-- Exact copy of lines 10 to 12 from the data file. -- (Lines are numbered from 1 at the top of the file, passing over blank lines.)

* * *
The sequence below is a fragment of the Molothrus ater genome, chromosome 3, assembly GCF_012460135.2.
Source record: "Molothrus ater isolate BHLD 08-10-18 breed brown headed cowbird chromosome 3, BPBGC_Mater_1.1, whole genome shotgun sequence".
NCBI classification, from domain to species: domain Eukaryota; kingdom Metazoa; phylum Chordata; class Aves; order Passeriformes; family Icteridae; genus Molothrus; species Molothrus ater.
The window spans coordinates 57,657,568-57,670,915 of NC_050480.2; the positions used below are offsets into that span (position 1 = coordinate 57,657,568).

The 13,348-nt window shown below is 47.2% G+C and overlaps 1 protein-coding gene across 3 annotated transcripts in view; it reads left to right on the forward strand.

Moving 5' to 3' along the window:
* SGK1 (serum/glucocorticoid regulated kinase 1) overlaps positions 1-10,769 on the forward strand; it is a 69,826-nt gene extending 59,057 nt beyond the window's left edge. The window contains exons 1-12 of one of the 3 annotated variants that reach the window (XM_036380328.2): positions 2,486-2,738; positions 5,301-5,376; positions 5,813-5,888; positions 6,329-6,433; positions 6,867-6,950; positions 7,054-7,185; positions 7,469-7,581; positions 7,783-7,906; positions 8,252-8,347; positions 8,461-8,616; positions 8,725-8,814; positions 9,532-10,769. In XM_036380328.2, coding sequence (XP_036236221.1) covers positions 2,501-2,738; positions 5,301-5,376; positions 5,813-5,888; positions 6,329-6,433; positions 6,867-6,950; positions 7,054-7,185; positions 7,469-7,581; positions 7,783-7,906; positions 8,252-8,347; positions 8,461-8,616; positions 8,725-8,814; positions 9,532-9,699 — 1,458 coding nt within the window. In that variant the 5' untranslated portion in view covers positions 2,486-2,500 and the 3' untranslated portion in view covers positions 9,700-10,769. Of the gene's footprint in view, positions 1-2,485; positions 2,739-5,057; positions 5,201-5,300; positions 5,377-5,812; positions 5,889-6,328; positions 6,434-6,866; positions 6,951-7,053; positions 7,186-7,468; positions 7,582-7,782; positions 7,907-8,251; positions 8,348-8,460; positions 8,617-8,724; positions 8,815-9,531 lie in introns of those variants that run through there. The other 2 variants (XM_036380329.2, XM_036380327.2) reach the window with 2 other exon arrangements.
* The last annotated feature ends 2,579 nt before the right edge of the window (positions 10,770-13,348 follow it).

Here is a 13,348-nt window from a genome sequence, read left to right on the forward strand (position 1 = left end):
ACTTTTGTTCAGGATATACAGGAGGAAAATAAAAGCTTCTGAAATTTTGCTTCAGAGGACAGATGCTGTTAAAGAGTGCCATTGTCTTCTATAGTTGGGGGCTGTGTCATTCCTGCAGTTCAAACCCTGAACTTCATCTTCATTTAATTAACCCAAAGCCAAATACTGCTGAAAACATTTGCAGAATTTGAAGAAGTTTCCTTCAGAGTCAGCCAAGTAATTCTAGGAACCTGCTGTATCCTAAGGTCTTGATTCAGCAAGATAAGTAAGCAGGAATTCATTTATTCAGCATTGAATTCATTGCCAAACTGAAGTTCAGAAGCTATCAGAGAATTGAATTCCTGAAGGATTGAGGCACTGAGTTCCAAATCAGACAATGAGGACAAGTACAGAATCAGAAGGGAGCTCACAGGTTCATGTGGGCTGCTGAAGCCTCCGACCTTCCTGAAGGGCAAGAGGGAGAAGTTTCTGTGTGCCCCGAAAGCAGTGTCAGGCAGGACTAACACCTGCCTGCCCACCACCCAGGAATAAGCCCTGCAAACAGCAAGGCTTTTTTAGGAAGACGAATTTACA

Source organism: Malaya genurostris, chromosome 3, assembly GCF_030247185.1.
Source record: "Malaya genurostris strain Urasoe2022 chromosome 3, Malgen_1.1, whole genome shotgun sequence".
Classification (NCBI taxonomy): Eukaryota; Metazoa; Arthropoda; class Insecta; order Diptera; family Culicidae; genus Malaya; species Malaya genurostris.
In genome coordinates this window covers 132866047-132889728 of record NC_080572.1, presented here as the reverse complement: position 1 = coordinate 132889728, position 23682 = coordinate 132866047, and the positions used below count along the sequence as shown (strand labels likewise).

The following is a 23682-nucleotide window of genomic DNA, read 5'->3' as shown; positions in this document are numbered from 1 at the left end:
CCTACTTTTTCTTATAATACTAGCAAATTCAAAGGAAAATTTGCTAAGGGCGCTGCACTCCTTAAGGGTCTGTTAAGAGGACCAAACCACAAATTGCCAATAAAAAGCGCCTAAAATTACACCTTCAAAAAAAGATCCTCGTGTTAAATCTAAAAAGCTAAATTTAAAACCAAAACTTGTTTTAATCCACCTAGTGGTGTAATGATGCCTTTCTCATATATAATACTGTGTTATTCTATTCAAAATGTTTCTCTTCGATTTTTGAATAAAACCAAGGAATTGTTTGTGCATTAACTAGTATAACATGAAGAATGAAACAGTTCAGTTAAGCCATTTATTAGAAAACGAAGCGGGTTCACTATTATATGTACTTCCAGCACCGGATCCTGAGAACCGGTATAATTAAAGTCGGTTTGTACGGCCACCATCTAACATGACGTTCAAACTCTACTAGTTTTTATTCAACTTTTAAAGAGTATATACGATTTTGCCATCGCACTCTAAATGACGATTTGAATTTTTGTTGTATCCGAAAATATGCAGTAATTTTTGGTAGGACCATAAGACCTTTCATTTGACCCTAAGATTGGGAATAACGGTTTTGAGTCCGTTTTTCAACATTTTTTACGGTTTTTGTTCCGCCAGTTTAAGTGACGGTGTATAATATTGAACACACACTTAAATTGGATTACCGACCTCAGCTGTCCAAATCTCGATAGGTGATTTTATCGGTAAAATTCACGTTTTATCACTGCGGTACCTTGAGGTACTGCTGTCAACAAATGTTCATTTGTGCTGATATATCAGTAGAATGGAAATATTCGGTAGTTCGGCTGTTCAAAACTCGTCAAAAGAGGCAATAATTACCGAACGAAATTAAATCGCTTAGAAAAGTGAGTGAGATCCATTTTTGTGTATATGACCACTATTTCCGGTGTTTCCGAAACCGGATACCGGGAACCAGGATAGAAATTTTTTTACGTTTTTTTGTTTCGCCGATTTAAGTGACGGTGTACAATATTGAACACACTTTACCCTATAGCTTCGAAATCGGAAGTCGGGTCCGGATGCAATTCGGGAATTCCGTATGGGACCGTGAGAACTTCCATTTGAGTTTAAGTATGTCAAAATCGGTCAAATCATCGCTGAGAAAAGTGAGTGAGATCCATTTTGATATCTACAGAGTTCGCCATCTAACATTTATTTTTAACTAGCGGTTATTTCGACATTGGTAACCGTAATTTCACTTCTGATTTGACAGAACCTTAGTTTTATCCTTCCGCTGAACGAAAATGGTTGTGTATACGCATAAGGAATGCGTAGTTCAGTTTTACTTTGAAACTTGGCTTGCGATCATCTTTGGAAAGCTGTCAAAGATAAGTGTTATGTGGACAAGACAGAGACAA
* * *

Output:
ACTTTTGTTCAGGATATACAGGAGGAAAATAAAAGCTTCTGAAATTTTGCTTCAGAGGACAGATGCTGTTAAAGAGTGCCATTGTCTTCTATAGTTGGGGGCTGTGTCATTCCTGCAGTTCAAACCCTGAACTTCATCTTCATTTAATTAACCCAAAGCCAAATACTGCTGAAAACATTTGCAGAATTTGAAGAAGTTTCCTTCAGAGTCAGCCAAGTAATTCTAGGAACCTGCTGTATCCTAAGGTCTTGATTCAGCAAGATAAGTAAGCAGGAATTCATTTATTCAGCATTGAATTCATTGCCAAACTGAAGTTCAGAAGCTATCAGAGAATTGAATTCCTGAAGGATTGAGGCACTGAGTTCCAAATCAGACAATGAGGACAAGTACAGAATCAGAAGGGAGCTCACAGGTTCATGTGGGCTGCTGAAGCCTCCGACCTTCCTGAAGGGCAAGAGGGAGAAGTTTCTGTGTGCCCCGAAAGCAGTGTCAGGCAGGACTAACACCTGCCTGCCCACCACCCAGGAATAAGCCCTGCAAACAGCAAGGCTTTTTTAGGAAGACGAATTTACA

Source organism: Malaya genurostris, chromosome 3, assembly GCF_030247185.1.
Source record: "Malaya genurostris strain Urasoe2022 chromosome 3, Malgen_1.1, whole genome shotgun sequence".